Library filed under Impact on People from Australia / New Zealand
Shadow Minister for Energy and Resources Ian Macfarlane said the Coalition is broadly supportive of a Private Members Bill from Senator Nick Xenophon and Senator John Madigan to impose national standards on noise emanating from wind turbines via an amendment to the Renewable Energy (Electricity) Act 2000.
These important comments prepared by Dr. Michael Nissenbaum respond to questions raised by the Australian Senate Environment & Communications committee during its inquiry into wind turbine noise. In particular, Dr. Nissenbaum explains how the 'nocebo' effect is not a factor and that health complaints reported by those living near large turbines are real and require attention.
Landholders supporting a proposed wind farm south of Kingaroy have called on the State Government to introduce buffer zone legislation based on the noise impacts in the specific region rather than a blanket exclusion area.
"These things are gutting agricultural communities," Mr Quinn told the rally, adding claims that wind farms boosted regional economies were a "fraud". "Nobody wants to live near these things," he said. He urged the protesters to "bombard and shame" their federal MPs into backing the bill.
New planning rules for wind farms will continue to allow turbines 1km from buildings but will give people affected by them the right to appeal. The new rules retain the distance set out in interim planning arrangements which have been in place since October last year.
The state government is considering a request from Moyne Shire Council for more stringent testing of wind speed and background noise prior to construction of the Mortlake south wind farm. It follows community calls for full disclosure to alleviate concerns about possible health effects from the proposed 51-turbine project.
Bruce Allen fears he may be trapped in a legal minefield in trying to renovate a 125-year-old cottage on his Mortlake district property near a proposed wind farm.
This important paper by acoustics expert, Steven Cooper, challenges the current standards for siting wind turbines in Australia.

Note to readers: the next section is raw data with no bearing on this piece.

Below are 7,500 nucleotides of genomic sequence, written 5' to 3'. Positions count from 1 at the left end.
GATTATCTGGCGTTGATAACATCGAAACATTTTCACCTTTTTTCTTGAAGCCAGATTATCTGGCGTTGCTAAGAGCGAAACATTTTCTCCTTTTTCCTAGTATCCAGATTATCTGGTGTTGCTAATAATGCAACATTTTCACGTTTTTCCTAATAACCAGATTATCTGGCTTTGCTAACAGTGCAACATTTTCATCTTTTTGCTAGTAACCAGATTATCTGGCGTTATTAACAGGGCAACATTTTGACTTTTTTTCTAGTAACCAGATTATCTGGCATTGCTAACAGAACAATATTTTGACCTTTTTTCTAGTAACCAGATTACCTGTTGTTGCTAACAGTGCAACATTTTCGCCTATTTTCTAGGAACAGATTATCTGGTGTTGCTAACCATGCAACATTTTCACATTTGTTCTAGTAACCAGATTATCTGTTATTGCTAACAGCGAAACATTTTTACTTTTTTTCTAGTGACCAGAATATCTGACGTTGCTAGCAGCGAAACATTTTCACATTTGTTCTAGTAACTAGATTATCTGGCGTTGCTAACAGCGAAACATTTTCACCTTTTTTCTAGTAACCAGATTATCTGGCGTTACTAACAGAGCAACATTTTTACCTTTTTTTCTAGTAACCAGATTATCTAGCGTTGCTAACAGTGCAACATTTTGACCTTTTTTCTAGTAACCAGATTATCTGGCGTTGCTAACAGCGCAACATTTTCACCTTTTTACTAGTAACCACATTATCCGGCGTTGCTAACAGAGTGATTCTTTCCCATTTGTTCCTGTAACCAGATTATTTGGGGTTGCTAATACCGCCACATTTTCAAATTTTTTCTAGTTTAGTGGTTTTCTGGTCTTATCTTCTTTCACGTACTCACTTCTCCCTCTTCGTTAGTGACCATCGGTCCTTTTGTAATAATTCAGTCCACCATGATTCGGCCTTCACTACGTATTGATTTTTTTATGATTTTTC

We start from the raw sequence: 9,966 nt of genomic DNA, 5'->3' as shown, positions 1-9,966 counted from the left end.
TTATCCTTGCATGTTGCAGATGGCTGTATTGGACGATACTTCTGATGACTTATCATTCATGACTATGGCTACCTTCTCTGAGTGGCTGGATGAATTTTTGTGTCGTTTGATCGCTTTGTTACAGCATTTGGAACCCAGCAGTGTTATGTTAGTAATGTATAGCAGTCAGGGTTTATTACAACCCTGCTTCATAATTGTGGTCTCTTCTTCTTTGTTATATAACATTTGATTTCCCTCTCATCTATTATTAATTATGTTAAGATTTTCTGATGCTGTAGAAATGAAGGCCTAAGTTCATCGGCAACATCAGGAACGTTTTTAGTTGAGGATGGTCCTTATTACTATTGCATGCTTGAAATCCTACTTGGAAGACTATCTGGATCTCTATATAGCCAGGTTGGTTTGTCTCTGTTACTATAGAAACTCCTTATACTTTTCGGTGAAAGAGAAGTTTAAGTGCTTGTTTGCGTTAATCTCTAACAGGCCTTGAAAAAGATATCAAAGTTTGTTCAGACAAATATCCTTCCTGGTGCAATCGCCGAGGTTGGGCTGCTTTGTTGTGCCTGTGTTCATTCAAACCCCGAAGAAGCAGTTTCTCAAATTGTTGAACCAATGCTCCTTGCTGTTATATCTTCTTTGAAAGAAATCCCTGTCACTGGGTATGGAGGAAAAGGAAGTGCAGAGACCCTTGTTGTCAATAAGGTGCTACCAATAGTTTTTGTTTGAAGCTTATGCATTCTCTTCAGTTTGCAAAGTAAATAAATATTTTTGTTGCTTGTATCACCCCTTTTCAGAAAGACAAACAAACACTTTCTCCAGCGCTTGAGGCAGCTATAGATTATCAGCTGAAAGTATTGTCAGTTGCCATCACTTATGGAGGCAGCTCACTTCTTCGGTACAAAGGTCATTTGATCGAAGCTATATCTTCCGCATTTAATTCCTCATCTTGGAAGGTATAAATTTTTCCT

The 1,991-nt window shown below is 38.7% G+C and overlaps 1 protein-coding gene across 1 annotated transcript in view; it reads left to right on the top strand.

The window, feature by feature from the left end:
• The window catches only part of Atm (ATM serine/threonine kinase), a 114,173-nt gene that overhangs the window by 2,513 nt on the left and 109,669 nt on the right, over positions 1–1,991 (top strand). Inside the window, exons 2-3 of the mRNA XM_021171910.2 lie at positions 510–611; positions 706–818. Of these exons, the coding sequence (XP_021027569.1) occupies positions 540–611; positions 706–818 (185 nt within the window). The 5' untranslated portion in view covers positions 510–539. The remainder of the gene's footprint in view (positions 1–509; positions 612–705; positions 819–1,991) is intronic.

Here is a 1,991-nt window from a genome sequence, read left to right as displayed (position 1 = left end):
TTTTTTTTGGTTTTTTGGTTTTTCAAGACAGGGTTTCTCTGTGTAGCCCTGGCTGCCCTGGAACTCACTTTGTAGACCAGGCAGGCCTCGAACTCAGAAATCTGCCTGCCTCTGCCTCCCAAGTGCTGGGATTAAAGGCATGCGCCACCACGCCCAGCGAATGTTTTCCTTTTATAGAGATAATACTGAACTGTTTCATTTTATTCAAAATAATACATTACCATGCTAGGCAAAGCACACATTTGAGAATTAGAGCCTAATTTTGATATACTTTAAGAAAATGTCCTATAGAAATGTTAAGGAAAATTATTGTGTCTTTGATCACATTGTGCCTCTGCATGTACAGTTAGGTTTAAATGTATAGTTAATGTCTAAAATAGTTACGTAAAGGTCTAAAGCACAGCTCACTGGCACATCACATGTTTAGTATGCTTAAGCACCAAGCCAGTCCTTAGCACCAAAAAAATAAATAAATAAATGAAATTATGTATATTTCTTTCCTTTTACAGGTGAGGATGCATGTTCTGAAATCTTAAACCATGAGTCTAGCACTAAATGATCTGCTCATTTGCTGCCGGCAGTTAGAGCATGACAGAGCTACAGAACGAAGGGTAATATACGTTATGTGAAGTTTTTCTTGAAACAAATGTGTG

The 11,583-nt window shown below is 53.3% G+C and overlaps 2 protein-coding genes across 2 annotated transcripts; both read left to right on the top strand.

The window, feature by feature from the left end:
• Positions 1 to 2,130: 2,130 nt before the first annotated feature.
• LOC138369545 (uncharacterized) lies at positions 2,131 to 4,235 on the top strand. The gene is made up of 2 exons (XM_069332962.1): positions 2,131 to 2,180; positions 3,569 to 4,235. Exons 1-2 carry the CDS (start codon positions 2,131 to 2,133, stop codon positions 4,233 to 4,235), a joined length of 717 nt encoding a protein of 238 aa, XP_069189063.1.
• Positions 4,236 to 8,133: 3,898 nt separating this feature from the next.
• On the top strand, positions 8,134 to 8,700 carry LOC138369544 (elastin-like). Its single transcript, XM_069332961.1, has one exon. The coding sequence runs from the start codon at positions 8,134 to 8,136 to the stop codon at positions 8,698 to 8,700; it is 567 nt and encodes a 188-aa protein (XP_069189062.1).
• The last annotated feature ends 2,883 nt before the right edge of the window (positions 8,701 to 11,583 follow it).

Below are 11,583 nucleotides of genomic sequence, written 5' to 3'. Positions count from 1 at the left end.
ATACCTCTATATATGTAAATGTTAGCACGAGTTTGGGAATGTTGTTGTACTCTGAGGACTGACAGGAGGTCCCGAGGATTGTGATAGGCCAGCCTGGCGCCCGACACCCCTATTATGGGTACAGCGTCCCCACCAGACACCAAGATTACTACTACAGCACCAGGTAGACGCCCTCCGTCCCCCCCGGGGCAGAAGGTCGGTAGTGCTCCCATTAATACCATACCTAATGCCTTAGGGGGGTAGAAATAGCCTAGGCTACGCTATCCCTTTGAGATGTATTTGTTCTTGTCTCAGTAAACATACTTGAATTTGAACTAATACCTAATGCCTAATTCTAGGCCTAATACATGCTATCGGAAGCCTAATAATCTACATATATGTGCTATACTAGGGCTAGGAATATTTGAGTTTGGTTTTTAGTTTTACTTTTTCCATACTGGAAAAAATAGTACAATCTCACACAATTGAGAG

This peer-reviewed report written by the Acoustics Group in Australia evaluates the noise impact assessment for the Collector wind farm proposed to be built in New South Wales. The project will have up to 68 turbines but the turbine make and model is still undetermined. Three turbine makes and models were considered: Suzlon S88-2.1MW, V3; REpower 3.4M 104; Siemens SWT-2.3-101. The introduction and conclusion of the report is shown below. The full report, with appendices, can be accessed by clicking on the links at the bottom of this page.
Dozens of residents who turned out to yesterday's meeting about plans to build far north Queensland's biggest wind farm say their questions remain unanswered. RATCH Australia, with partner Port Bajool, wants approval for the Mount Emerald Wind Farm, which includes more than 75 turbines near Walkamin on the Atherton Tablelands.
The letter, signed by 11 people from the Bodangora Wind Turbine Awareness Group, was sent to farmers who have put up their hand to host the turbines on their land. It raises concerns over property devaluation, potential health impacts, "shadow flicker" and "blade glint".
A provocative investigation claims thousands of people are falling sick because they live near them. The symptoms they claim to have suffered may vary – including dizziness; increased blood pressure and depression – but the theme remains the same.
This important reporting from Australian depicts the impacts of industrial scale wind turbines on human health and farms near by. Duration: 13 minutes 17 seconds
Australian acoustician Steven Cooper examines the responsibility of Members of the Australian Acoustical Society to a community where people are forced to leave their homes because of wind farm "noise". His technical note can be accessed by clicking at the links at the bottom of this page.
Western Australia Senator Chris Back prepared this document in support of his essay “Wind Turbines – The Untold Story”. The document focuses on supporting the statement that "There is a growing body of evidence that adverse health impacts are real and that they are occurring at greater distances from turbines than previously recorded.” The conclusion of his report is provided below. The full report can be accessed by clicking on the link(s) at the bottom of this page.
The commissioners agreed the Marshalls would suffer significant adverse effects from the wind farm, but did not agree they should have a power of veto over the project. ...The Marshalls' lawyer said the appeal asks for the seven turbines closest to their property to be dropped from the project.
Wind turbines are popping up around the world as an alternative source of energy, but residents who live near them say the machines are making them sick.
According to NZ Windfarms' consent application, many residents were supposed to experience "nil noise effects" from the two-bladed turbines. This did not reflect their actual experience. The residents have been vindicated, and NZ Windfarms has been found wanting.
Tararua-Aokautere Guardians president Kevin Low said resource consent conditions or compliance for many wind farms in the area were not strict enough, judging from the complaints heard by councils. The "sub-audible" low-frequency noise irritated people, he said.
In a decision released today the court has ruled the windfarm, owned by New Zealand Windfarms Limited, has been operated in such a way that the noise effects for neighbouring residents are considerably greater than those predicted in the resource consent application.